Hi Josh. I would agree with you about this. I would not say,’there are some similarities’, but that they are essentially the same. I think you’re right about the analytical approach. It seems necessary in tis day and age, but the other way would be the more important and effective one.

    • johsh says:

      Indeed. I always thought indoctrination of society (religion is an excellent example) is not such a bad idea, it “lifts” most of the adherants up, who would otherwise be confused (to put it mildly). This prayer approach is another example of indoctrination (good kind).

      Lot of atheists do not see this power of religion. The power to shape entire society’s thoughts, morals, culture, discipline etc. There is no other approach that is as effective as religion, in this sense. Also one of the reason why buddhism, though based on analytical/logical approach, never managed to fully convince 80% of non-buddhists on this planet.

      But we all know the problems with blind faith and religions – based on current state around the world. They are easy to be hijacked (unintentional of course). Its like history books … the winners always decide what is history. The bias is inescapable.

      In summary, prayer works but its for sheep, the nature allows humans to be sheep and lion at the same time.

  3. PeterJ says:

    I’m not in full agreement this time, Josh. . Perhaps some official methods of prayer can be indoctrination, but does the prayer recommended by Evagrios seem like indoctrination to you? To me it seems more like de-programming.

    Also it would be very misleading to say that Buddhism is based on an analytical/logical approach, It is based on empiricism. It makes full use of analysis and logic, however, and encourages us all to do the same. .

    Where I would strongly agree is over the importance of religion to society. We throw it away at our peril.

    • johsh says:

      I used “indoctrination” little bit differently. We are not born with any knowledge, and everything we “learn” (or see with mind) is indoctrination of some kind. At-least initially, and until one fully sees which things(teaching) do what. There is what dependent-origination in Buddhism is about. In that sense, buddhism is analytic/logical in its applying of methods. Empiricism is suggested for people progressing on the path, as not everybody can see it as logical/analytical in the beginning, but surely/certainly they will eventually (if they want). The concept of karma , for example, can be fully accounted/understood logically/analytically.

      So, Until one sees the full power of prayer (and its implications), how can one say it is not indoctrination (with full confidence). Evagrios (or advanced persons like you) can say to me its not indoctrination, and I would agree with you because you fully see what its results are, what it does. But realistically, most humans (as much as 80% or more) who read that notes by Evagrios will only have the bookish interpretation.

      either way, indoctrination (aka “skillful means”>/b>) is the humanity’s savior.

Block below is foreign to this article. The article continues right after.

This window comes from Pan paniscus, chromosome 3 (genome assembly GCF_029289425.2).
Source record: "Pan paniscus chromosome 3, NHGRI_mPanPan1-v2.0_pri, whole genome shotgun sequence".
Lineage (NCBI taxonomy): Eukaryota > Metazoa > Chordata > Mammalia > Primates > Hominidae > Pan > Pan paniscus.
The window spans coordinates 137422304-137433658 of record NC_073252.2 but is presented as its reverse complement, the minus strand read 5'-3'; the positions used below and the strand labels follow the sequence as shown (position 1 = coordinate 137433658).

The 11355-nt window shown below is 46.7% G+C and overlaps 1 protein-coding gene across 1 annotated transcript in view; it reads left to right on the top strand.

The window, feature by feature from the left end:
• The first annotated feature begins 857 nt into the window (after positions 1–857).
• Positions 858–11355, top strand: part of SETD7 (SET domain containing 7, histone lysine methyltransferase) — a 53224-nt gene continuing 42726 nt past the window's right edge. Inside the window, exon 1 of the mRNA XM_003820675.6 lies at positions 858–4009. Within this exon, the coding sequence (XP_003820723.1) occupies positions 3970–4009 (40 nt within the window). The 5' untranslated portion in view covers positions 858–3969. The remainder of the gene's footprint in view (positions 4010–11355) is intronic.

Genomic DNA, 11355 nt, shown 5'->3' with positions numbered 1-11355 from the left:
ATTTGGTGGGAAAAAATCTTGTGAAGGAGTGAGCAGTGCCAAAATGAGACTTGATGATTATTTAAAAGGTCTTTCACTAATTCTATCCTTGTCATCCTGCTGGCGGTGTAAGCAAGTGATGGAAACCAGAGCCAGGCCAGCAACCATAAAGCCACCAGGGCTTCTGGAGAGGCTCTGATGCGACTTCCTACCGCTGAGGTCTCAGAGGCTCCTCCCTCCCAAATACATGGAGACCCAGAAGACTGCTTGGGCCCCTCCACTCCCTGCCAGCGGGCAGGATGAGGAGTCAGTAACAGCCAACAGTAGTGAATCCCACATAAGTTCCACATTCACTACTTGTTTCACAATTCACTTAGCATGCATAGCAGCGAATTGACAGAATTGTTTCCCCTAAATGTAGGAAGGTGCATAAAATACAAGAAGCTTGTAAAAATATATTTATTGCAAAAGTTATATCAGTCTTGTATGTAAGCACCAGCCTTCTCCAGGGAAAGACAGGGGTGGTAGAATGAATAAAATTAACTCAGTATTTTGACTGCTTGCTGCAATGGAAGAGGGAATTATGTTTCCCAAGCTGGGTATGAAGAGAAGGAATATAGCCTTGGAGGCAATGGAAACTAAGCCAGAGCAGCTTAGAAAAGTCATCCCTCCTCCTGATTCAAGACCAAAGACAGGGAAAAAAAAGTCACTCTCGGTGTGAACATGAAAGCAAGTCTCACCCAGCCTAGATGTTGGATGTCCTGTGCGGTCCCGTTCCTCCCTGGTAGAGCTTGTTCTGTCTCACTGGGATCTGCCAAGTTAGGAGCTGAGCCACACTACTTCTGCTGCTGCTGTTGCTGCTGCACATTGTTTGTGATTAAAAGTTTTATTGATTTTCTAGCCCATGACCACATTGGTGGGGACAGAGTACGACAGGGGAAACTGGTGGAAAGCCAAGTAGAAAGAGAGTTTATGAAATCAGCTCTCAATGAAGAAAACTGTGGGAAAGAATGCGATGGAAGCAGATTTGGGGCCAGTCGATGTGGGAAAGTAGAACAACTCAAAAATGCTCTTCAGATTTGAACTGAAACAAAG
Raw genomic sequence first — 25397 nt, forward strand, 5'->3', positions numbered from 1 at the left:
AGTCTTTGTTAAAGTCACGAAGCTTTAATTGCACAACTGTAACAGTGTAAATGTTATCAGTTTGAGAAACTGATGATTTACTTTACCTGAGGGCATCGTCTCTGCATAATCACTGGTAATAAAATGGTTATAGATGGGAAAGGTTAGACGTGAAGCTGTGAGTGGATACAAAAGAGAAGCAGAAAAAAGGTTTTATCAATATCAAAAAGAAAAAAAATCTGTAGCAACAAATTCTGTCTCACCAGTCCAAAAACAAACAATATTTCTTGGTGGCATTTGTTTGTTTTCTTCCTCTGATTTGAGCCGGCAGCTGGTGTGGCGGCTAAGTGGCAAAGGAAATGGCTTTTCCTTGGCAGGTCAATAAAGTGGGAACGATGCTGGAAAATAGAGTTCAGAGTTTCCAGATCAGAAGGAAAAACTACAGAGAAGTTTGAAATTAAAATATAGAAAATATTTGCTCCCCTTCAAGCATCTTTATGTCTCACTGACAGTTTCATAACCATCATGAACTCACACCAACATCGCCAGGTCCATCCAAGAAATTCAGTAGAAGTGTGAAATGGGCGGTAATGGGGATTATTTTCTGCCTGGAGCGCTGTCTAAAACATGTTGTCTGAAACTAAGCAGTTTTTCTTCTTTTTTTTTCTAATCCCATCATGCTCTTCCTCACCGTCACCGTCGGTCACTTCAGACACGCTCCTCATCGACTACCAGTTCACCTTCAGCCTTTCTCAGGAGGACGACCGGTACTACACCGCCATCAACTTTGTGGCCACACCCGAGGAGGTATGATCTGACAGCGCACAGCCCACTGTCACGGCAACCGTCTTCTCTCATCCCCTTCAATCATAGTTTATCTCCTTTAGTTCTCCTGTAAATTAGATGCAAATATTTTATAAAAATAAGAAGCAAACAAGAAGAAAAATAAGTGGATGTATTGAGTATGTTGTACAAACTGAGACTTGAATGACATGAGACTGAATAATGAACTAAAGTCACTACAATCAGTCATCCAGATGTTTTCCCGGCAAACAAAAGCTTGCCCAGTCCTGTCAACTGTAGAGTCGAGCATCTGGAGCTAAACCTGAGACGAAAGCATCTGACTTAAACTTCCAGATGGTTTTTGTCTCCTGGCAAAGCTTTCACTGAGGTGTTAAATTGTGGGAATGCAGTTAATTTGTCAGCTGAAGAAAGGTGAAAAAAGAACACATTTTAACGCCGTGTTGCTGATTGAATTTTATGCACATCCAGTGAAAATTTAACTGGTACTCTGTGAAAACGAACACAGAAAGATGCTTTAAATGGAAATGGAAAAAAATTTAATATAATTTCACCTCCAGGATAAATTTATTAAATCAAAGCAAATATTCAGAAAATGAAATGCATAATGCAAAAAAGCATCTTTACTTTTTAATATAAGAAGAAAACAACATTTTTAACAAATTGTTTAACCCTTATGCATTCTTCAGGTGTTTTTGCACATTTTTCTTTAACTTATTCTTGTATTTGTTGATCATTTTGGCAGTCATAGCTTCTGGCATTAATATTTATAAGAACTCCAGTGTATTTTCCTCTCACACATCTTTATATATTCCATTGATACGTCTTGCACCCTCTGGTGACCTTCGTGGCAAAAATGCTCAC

• PeterJ says:

        I find your use of ‘indoctrination’ confusing. to the point where I’m not sure quite what you’re saying. How can a form of prayer for which it would be necessary to abandon all reference to shape and form, and thus all thoughts and concepts, be indoctrination? I would see it as de-programming to combat former indoctrination.

        Is there a ‘bookish’ interpretation of Evagrios? As far as I can see he speaks plainly enough. His words are not complicated. just a bit of advice about how to travel beyond the phenomenal world in prayer. .

      • johsh says:

        Its indoctrination in the sense we are telling a person what the concept of “prayer” is, what to expect out of it, and to blindly believe it until said expectations become apparent.

        Evagrios prose is not bookish, i was just pointing that its interpretation is like ‘reading about love’ (the experience of somebody who fully comprehends what “love” is, is totally different from somebody to whom we had to explain what “real love” (in this case “real prayer”) is.

        the simple fact that currently 80% (or more) of humans simply do not pray like what Evagrios talks about is proof enough. Just like how humans can be shaped(indoctrinated) to be better lovers, they can be indoctrinated to be better prayer’ers.

      • PeterJ says:

        So, helping someone to improve their tennis backhand would be indoctrination? Would every instance of learning count as indoctrination? That not everyone prays like Evagrios is ‘proof enough’ of what?

        At this point I’m not sure what you’re saying here. Are you a fan of Evagrios or a critic?

      • johsh says:

        As I mentioned in my first comment, I appreciate the power of prayer and what Evagrios says.

        How do we get what Evagrios says to be adopted by most humans (> 80%) ? That was the crux of my past few comments. Religion is a form of indoctrination, and its one of the most successful in turning “state of mind” of a society (even entire continents), and thus its people’s.

        the word Indoctrination means lot of things, unfortunately it mostly has negative connotations due to the way its been used in popular media/parlance.

        I particularly prefer to use the word “indoctrination” when we are talking about larger than life things like prayer. Unlike tennis, where “learning” is enough of a word (though, you will get better results if you make tennis a religion/indoctrination 🙂 )

      • PeterJ says:

        Fair enough. I get where you’re coming from.

  4. Pingback: Duality, Unity and Realisation | The World Knot